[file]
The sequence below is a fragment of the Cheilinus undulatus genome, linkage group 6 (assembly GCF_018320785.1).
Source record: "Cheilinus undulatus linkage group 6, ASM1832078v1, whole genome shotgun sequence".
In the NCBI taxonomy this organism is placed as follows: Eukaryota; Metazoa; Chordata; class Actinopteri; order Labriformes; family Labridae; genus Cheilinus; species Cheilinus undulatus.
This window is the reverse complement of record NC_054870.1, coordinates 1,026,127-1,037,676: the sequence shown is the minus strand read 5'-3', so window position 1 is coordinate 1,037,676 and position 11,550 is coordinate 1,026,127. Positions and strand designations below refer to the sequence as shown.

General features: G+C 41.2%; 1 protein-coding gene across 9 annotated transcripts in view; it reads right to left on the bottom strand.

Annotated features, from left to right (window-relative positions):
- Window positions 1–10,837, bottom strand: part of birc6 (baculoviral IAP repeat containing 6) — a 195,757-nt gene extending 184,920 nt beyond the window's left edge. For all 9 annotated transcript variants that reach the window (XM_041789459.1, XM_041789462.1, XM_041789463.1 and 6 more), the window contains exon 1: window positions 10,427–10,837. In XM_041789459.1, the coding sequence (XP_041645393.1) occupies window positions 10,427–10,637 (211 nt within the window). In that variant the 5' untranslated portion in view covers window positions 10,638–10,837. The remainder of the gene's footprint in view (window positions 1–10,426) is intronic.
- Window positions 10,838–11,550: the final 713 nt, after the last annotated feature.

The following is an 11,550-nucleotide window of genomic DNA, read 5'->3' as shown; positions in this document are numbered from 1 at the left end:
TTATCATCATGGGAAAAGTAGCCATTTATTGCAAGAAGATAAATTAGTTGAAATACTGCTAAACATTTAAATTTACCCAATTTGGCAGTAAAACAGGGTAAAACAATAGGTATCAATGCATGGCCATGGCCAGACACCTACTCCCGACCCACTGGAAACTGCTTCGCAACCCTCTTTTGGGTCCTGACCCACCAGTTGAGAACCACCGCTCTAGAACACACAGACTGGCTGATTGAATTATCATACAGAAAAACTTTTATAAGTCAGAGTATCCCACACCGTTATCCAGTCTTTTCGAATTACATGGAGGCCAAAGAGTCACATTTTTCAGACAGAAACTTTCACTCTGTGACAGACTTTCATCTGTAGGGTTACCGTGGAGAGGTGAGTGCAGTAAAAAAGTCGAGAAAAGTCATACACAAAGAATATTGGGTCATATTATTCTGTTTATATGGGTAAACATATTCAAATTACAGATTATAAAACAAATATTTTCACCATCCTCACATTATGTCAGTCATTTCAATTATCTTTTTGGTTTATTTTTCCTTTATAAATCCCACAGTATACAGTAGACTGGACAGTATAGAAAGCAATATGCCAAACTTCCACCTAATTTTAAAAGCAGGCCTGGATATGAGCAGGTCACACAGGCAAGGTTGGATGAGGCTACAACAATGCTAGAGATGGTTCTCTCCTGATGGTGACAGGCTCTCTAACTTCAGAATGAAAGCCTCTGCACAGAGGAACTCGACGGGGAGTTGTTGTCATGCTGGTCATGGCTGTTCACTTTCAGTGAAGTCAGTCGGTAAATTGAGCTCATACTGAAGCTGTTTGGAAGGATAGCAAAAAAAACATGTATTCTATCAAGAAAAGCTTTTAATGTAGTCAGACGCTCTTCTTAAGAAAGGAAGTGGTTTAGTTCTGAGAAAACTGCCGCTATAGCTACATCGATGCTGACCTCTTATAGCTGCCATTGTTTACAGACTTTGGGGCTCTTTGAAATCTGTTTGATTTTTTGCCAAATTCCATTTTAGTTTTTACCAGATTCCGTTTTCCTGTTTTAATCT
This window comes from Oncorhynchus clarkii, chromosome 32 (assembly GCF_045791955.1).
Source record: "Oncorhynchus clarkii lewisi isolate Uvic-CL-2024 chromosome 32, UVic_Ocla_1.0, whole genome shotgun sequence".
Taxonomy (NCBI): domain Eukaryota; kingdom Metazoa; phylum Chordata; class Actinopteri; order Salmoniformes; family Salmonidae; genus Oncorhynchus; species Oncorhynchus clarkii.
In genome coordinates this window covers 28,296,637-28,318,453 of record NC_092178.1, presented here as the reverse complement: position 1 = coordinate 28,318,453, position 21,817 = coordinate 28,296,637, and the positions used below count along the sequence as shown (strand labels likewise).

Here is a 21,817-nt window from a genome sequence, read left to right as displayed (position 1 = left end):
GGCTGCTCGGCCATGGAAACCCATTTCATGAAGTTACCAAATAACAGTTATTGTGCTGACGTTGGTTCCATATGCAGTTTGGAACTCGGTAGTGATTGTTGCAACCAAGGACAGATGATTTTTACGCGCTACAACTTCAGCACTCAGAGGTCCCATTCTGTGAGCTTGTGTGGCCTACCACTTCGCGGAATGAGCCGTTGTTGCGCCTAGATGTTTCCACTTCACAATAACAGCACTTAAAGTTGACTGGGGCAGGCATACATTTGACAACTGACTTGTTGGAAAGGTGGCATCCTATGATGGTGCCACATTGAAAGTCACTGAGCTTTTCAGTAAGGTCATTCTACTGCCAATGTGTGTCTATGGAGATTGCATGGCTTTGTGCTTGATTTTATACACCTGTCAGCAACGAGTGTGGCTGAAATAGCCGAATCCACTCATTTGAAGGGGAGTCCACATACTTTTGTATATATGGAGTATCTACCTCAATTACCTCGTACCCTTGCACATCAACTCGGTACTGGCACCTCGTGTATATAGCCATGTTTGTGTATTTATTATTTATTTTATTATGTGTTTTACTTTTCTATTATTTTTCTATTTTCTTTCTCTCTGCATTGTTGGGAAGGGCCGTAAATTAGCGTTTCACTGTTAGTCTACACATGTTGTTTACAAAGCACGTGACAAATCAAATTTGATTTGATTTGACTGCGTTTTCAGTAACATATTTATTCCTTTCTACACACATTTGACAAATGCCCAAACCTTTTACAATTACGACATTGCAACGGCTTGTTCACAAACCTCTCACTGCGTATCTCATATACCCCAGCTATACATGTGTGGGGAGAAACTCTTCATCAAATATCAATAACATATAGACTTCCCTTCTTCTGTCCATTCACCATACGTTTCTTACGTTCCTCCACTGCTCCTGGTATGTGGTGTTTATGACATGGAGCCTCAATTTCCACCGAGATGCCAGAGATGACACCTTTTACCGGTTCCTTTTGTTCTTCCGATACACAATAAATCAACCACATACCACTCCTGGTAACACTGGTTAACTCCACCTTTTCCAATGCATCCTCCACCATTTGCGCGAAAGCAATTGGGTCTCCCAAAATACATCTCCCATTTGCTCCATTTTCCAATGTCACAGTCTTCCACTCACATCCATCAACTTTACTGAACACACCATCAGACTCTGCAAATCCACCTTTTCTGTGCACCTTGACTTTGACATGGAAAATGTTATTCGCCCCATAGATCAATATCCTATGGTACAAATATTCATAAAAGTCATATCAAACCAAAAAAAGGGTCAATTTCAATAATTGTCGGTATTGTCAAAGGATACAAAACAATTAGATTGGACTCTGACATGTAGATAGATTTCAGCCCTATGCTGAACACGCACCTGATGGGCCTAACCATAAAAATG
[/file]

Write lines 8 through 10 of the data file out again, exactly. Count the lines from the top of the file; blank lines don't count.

- Window positions 10,838–11,550: the final 713 nt, after the last annotated feature.

The following is an 11,550-nucleotide window of genomic DNA, read 5'->3' as shown; positions in this document are numbered from 1 at the left end:
TTATCATCATGGGAAAAGTAGCCATTTATTGCAAGAAGATAAATTAGTTGAAATACTGCTAAACATTTAAATTTACCCAATTTGGCAGTAAAACAGGGTAAAACAATAGGTATCAATGCATGGCCATGGCCAGACACCTACTCCCGACCCACTGGAAACTGCTTCGCAACCCTCTTTTGGGTCCTGACCCACCAGTTGAGAACCACCGCTCTAGAACACACAGACTGGCTGATTGAATTATCATACAGAAAAACTTTTATAAGTCAGAGTATCCCACACCGTTATCCAGTCTTTTCGAATTACATGGAGGCCAAAGAGTCACATTTTTCAGACAGAAACTTTCACTCTGTGACAGACTTTCATCTGTAGGGTTACCGTGGAGAGGTGAGTGCAGTAAAAAAGTCGAGAAAAGTCATACACAAAGAATATTGGGTCATATTATTCTGTTTATATGGGTAAACATATTCAAATTACAGATTATAAAACAAATATTTTCACCATCCTCACATTATGTCAGTCATTTCAATTATCTTTTTGGTTTATTTTTCCTTTATAAATCCCACAGTATACAGTAGACTGGACAGTATAGAAAGCAATATGCCAAACTTCCACCTAATTTTAAAAGCAGGCCTGGATATGAGCAGGTCACACAGGCAAGGTTGGATGAGGCTACAACAATGCTAGAGATGGTTCTCTCCTGATGGTGACAGGCTCTCTAACTTCAGAATGAAAGCCTCTGCACAGAGGAACTCGACGGGGAGTTGTTGTCATGCTGGTCATGGCTGTTCACTTTCAGTGAAGTCAGTCGGTAAATTGAGCTCATACTGAAGCTGTTTGGAAGGATAGCAAAAAAAACATGTATTCTATCAAGAAAAGCTTTTAATGTAGTCAGACGCTCTTCTTAAGAAAGGAAGTGGTTTAGTTCTGAGAAAACTGCCGCTATAGCTACATCGATGCTGACCTCTTATAGCTGCCATTGTTTACAGACTTTGGGGCTCTTTGAAATCTGTTTGATTTTTTGCCAAATTCCATTTTAGTTTTTACCAGATTCCGTTTTCCTGTTTTAATCT